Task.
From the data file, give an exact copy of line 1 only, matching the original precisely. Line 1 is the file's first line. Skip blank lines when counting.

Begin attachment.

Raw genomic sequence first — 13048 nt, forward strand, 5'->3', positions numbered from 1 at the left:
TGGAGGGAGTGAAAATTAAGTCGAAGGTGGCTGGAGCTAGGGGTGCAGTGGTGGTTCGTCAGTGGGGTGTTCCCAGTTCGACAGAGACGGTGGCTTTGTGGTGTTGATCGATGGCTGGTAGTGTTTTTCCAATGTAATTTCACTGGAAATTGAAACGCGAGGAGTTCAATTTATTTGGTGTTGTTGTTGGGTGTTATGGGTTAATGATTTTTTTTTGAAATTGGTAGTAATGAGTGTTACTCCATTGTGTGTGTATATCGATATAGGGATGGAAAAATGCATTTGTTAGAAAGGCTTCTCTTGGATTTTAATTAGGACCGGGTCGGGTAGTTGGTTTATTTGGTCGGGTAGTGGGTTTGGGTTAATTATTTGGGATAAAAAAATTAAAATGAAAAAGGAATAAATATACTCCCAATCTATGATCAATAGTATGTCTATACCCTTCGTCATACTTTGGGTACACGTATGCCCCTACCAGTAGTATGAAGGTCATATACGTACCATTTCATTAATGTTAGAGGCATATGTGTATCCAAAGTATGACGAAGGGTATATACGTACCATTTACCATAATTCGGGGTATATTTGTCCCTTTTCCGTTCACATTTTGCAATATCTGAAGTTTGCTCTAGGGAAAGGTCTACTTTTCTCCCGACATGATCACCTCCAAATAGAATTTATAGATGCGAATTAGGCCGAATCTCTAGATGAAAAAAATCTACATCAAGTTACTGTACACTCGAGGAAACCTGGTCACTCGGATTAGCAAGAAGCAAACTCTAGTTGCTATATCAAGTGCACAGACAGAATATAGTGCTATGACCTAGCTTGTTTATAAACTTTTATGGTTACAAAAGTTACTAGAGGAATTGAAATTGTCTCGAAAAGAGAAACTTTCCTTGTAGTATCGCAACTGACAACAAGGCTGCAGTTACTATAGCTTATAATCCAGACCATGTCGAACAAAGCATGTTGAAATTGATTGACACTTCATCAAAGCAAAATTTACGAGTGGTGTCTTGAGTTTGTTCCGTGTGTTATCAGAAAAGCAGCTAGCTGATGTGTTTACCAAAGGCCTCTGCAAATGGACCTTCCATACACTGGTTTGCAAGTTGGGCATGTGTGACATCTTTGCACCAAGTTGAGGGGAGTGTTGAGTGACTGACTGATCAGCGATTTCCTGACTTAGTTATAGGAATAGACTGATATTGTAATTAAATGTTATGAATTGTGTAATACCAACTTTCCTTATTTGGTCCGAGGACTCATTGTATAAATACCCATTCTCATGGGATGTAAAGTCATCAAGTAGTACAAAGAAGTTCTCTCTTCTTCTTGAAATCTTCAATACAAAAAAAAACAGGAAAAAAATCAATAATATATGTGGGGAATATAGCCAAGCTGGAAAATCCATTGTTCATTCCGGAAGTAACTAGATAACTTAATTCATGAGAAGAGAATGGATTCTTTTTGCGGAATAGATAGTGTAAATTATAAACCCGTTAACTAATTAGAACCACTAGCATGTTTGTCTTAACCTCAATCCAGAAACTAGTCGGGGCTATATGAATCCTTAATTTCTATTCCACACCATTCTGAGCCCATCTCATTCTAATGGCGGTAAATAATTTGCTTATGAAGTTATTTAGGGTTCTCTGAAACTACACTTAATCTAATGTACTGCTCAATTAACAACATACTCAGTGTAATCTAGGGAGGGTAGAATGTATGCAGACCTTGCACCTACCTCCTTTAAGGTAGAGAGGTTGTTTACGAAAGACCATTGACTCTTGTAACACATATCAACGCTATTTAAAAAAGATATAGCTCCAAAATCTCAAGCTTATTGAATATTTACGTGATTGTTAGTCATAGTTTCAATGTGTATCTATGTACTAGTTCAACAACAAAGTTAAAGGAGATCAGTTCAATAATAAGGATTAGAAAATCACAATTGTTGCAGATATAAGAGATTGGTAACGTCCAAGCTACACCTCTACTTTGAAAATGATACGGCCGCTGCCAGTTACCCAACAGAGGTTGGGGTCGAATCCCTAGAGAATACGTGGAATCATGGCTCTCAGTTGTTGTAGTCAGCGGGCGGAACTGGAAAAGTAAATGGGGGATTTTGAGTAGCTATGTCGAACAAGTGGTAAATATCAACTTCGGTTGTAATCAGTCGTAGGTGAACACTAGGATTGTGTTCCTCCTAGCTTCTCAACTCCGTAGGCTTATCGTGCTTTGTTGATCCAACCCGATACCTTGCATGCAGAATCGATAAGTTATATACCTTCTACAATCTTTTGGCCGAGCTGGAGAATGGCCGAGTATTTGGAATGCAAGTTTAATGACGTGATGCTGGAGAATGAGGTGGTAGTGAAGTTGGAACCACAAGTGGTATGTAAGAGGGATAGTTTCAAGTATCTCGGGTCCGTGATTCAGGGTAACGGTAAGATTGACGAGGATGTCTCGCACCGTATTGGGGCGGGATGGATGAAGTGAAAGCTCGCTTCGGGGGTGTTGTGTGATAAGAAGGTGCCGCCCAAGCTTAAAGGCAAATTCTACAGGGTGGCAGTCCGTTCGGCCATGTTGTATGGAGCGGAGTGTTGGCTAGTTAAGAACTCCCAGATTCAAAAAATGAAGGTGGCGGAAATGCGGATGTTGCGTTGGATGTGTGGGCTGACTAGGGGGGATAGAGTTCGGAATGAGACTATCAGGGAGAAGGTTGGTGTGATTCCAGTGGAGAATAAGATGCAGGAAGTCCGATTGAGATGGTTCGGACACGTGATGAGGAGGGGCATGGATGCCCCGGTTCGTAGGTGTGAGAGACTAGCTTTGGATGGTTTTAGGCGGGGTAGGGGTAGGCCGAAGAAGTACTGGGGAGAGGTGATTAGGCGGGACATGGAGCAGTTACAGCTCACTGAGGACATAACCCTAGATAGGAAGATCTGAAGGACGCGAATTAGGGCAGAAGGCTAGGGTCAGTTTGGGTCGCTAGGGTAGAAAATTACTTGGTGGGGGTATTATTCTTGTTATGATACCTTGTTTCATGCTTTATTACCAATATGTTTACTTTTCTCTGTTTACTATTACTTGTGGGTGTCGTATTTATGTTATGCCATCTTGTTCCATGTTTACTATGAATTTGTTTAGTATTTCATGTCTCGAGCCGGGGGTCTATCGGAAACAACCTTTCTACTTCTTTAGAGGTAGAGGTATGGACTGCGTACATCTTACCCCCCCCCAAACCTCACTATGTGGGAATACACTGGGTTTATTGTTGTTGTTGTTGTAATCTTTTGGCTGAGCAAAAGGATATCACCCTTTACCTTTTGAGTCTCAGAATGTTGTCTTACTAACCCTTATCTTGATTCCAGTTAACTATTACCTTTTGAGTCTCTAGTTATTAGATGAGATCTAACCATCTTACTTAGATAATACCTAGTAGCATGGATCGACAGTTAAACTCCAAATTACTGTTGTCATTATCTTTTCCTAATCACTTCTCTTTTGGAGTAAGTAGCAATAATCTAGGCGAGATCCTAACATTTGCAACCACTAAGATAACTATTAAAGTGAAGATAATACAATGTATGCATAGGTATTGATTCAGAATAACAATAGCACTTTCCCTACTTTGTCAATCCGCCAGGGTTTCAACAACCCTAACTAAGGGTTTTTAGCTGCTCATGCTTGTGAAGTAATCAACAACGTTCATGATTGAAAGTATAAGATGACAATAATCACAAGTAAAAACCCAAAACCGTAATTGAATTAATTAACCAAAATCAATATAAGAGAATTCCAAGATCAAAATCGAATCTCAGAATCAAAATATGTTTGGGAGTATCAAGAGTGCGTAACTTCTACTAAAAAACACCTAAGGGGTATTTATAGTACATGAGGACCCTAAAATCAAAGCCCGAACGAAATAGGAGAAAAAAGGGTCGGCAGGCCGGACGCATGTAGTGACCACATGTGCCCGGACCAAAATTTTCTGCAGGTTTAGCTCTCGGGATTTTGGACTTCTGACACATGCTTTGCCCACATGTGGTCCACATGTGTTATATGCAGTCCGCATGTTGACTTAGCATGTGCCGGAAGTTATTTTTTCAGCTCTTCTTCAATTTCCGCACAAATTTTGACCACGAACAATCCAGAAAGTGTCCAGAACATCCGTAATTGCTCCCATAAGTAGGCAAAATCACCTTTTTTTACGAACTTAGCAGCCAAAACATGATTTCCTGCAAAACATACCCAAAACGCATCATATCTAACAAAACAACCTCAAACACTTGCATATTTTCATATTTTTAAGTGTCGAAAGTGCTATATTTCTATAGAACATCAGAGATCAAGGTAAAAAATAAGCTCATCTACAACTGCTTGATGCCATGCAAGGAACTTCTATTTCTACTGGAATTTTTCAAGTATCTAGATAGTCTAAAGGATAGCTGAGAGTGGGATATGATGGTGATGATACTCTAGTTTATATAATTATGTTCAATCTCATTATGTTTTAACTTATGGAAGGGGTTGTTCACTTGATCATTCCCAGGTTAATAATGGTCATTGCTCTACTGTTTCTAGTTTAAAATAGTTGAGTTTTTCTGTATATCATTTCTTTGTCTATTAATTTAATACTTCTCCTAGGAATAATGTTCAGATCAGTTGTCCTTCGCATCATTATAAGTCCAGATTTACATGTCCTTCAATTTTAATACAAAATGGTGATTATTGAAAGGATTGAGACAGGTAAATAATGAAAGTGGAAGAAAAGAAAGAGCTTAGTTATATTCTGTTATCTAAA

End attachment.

Raw genomic sequence first — 13048 nt, forward strand, 5'->3', positions numbered from 1 at the left: